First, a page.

After a few hours exploring the ancient city and its glorious temple, head to Bayon temple and its famous faces. Grab a local lunch at one of the many makeshift restaurants that dot the area. Another must-see temple on the popular one-day circuit is, Ta Prohm, the temple that featured in Lara Croft: Tomb Raider starring Angelina Jolie. Famed for its giant trees that engulf the ageing structures, an afternoon can easily be spent marvelling at the site.
Day 5: Phnom Kulen and the circus
Take a day trip to Phnom Kulen, considered to be Cambodia’s most sacred mountain. Sitting about 50km (30 miles) from Siem Reap town, entry to the national park is $20, with the tropical jungle dotted with religious and ancient sites, such as the River of a Thousand Lingas, etched with carvings of Hindu gods and symbols, believed to date back to the reign of King Udayadityavarman II and Wat Preah Ang Thom, a sacred temple that sits at Wat Phnom’s summit and is home to a giant, reclining Buddha. The area is also home to two waterfalls, where you can take a refreshing swim so don’t forget your bathers.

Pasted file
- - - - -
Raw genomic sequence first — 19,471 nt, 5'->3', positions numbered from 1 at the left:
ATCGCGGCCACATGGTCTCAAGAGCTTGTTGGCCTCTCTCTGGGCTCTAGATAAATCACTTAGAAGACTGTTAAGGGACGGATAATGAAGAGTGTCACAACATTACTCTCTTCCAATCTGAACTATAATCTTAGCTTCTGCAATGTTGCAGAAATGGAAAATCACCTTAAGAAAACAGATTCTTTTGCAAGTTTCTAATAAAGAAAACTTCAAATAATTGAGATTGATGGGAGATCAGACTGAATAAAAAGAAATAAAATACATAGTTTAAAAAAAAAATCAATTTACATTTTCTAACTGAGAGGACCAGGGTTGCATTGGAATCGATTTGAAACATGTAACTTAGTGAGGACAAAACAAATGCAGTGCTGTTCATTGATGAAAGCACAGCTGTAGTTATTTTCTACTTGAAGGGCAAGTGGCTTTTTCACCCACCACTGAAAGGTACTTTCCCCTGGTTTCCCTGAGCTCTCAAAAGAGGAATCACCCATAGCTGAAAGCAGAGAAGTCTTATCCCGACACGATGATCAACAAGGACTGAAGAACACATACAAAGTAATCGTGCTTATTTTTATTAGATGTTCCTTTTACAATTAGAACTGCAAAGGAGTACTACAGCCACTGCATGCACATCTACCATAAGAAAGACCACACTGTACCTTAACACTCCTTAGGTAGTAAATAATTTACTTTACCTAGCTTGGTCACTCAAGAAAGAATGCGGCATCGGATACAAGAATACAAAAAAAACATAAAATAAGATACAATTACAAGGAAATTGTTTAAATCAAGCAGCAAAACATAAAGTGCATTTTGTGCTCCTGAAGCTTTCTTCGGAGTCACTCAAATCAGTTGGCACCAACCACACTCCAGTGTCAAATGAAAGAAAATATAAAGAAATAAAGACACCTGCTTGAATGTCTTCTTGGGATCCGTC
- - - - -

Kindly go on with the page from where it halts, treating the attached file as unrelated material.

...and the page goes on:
A trip to Siem Reap isn’t complete without a visit to Phare, The Cambodian Circus. Using graduates from Phare Ponleu Selpak in Battambang, the award-winning shows uses jaw-dropping acrobatics, juggling, magic, contortion and other treats to re-tell Khmer folktales, given a modern twist.
Day 6: Meet Siem Reap’s artisans
Take a free tour round Artisans Angkor’s workshops and discover more about Khmer ancient arts and the success stories behind the organisation’s efforts to rekindle them. Artisans take in stone and wood carvers, lacquer painters, silversmiths and silk weavers. Artisans Angkor also offer free daily trips to its silk farm on the outskirts of the town, where visitors can see the intricate process, from silk worm through to scarf.